The mango is best adapted to a warm tropical monsoon climate with a pronounced dry season (>3 months) followed by rains. However, information from other countries indicates that crops cultivated for a long time over an extended area show a high degree of diversity due to varied environmental influences.
Varieties include; Apple mango, kent, Haden, Tommy atkins,Van dyke etc
Mangoes are the most popular and full of nutritional and unique taste. its rich in vitamin A,C,E,and K
Peach trees grow best in full sun, where they can bask for at least six hours in the natural light. They prefer slightly acidic soils ranging from 6.0 soil pH to 6.5. Anything slightly under or over and the tree will still grow, but its yield and health may be adversely affected. The trees love sandy loam soil and demand good drainage. If soil drainage is poor, tilling in compost, sand or peat moss helps increase drainage capabilities.
Peach trees require the most water when they're young -- their first year in the ground -- with watering once weekly or, twice weekly. Peach trees may produce fruit during drought-like conditions if not watered, but the tree will become stressed and the fruit will lack size. To maintain soil moisture, add mulch around the tree but not touching the trunk itself.
Peaches can survive in cold winters where temperatures regularly reach zero degrees Fahrenheit, but the next harvest will be small or nonexistent. They thrive in climates where temperatures during winter reach 150C -30 0C degrees.
Peach trees that are expected to grow to a mature height of about 25 feet grow best when they have 20 feet of space between them. Dwarf peach trees thrive when planted about 6 feet apart. Planting trees too close together reduces air circulation and may prohibit growth and result in root damage.
The condition most limiting to growing an avocado tree is cold weather. Hass Avocado varieties are the most cold-hardy, but they can tolerate cold temperatures to only about 20 degrees Fahrenheit. During freezing weather, it helps to drape blankets or tarps over a young tree and anchor the coverings to the ground. If an avocado tree is large, then mounding soil or mulch high on the tree trunk for winter can help the tree survive cold temperatures.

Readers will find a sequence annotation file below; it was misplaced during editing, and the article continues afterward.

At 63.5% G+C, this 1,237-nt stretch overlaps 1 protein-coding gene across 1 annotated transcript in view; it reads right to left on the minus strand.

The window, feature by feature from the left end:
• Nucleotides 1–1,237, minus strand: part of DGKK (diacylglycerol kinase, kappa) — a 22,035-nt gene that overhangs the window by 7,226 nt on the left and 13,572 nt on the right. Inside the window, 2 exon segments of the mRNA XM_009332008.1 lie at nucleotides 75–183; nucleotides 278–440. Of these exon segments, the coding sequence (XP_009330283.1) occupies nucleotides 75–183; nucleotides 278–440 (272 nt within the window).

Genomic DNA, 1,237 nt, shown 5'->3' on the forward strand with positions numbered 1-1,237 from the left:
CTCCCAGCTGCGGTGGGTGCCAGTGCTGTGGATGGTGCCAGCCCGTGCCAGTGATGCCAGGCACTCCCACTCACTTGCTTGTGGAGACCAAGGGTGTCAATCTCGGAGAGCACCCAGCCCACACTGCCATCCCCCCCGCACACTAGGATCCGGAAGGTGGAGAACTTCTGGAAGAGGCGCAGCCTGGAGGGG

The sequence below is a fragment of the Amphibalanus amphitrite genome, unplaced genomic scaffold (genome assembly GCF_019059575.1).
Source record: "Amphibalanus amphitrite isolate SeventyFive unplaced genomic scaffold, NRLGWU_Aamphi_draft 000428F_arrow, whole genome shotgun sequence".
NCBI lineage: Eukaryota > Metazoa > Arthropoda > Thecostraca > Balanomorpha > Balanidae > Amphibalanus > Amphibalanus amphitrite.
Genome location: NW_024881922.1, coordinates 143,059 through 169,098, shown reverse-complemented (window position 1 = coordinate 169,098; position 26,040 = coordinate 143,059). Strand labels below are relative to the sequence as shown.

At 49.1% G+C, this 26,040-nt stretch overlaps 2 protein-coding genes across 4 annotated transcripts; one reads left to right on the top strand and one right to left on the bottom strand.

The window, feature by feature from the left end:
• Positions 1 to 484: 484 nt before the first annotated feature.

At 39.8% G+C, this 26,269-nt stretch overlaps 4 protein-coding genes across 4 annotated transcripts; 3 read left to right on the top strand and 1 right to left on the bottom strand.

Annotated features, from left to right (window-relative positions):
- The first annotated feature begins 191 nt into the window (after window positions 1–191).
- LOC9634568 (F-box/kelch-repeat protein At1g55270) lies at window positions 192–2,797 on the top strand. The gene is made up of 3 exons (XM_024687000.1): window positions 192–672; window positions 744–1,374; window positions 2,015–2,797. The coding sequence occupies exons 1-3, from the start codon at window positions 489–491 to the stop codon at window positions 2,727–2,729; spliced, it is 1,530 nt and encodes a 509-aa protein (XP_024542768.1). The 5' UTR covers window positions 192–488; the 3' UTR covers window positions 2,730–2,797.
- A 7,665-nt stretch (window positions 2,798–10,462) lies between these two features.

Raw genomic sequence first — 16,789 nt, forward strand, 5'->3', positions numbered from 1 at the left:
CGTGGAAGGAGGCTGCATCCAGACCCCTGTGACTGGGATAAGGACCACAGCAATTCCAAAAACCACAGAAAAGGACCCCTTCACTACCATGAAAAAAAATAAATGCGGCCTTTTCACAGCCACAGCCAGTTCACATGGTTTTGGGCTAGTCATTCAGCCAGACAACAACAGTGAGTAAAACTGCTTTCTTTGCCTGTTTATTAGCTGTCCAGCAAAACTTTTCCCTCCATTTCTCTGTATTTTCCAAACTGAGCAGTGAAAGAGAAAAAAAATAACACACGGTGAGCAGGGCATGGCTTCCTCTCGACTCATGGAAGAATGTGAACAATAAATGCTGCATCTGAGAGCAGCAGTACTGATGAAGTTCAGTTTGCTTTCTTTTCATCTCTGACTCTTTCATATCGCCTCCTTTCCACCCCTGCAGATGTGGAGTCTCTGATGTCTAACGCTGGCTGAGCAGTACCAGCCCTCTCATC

An avocado tree can grow successfully in a variety of soil types and in soil with acidic or alkaline pH levels, but the tree requires soil that has good drainage. It declines in poorly draining and saline soil. Although an avocado tree cannot tolerate wet soil, it needs at least 1 inch of water every week during periods of insufficient rainfall. Not fertilizing the tree until it is 1 year old is recommended. Young trees need four applications of a balanced manure and older trees need twice-yearly applications of a high-nitrogen product applied in early December and late July.
habits as well as their training and trellising requirements. The fruit normally ripens within 25 weeks after the flowers first appear. The fruits range in weight from 40 to 90 g and can be picked shortly after the first frost in autumn; after that, they can be kept in cold storage for 4–6 months at 00 C. Kiwi vines can be grown on a wide range of soil types at elevations ranging from 1000 m to 2500 m.
The kiwi plant is dioecious, meaning individual plants are either male or female. Only female plants bear fruit, but only when pollinated by a male plant. Vines of both sexes are essential for fruit production, and they must flower at the same time to ensure pollination. One male pollinator vine is required for eight female vines. The vines are commonly supported on sturdy structures strong enough to bear the heavy fruit, which might otherwise break the rather weak vines. T-bars or hitching post trellises are recommended to support the large fruiting area in the
form of a canopy and provide easy access to the fruit.
Oranges can be grown from as low as sea level to 200m above sea level. Areas of low humidity are most ideal. Such a climate is important for reduced disease intensity and for acquiring good orange colour. A dry hot day, cool at night climate also favours good color development. Citrus requires temperature ranges from 13oC-38oC. Optimum temperature is 25oC-35oC. Extremely high temperatures may be harmful especially during flowering or if cool temperatures are followed by a hot period. Damage occurs in the form of flower and leaf drop. Wind can also cause serious damage to orange trees and fruits. Hot dry wind will often scorch trees by drying young leaves. Winds of high speeds will scar fruits and cause fruit drop. Where winds are a problem, wind break shelters should be planted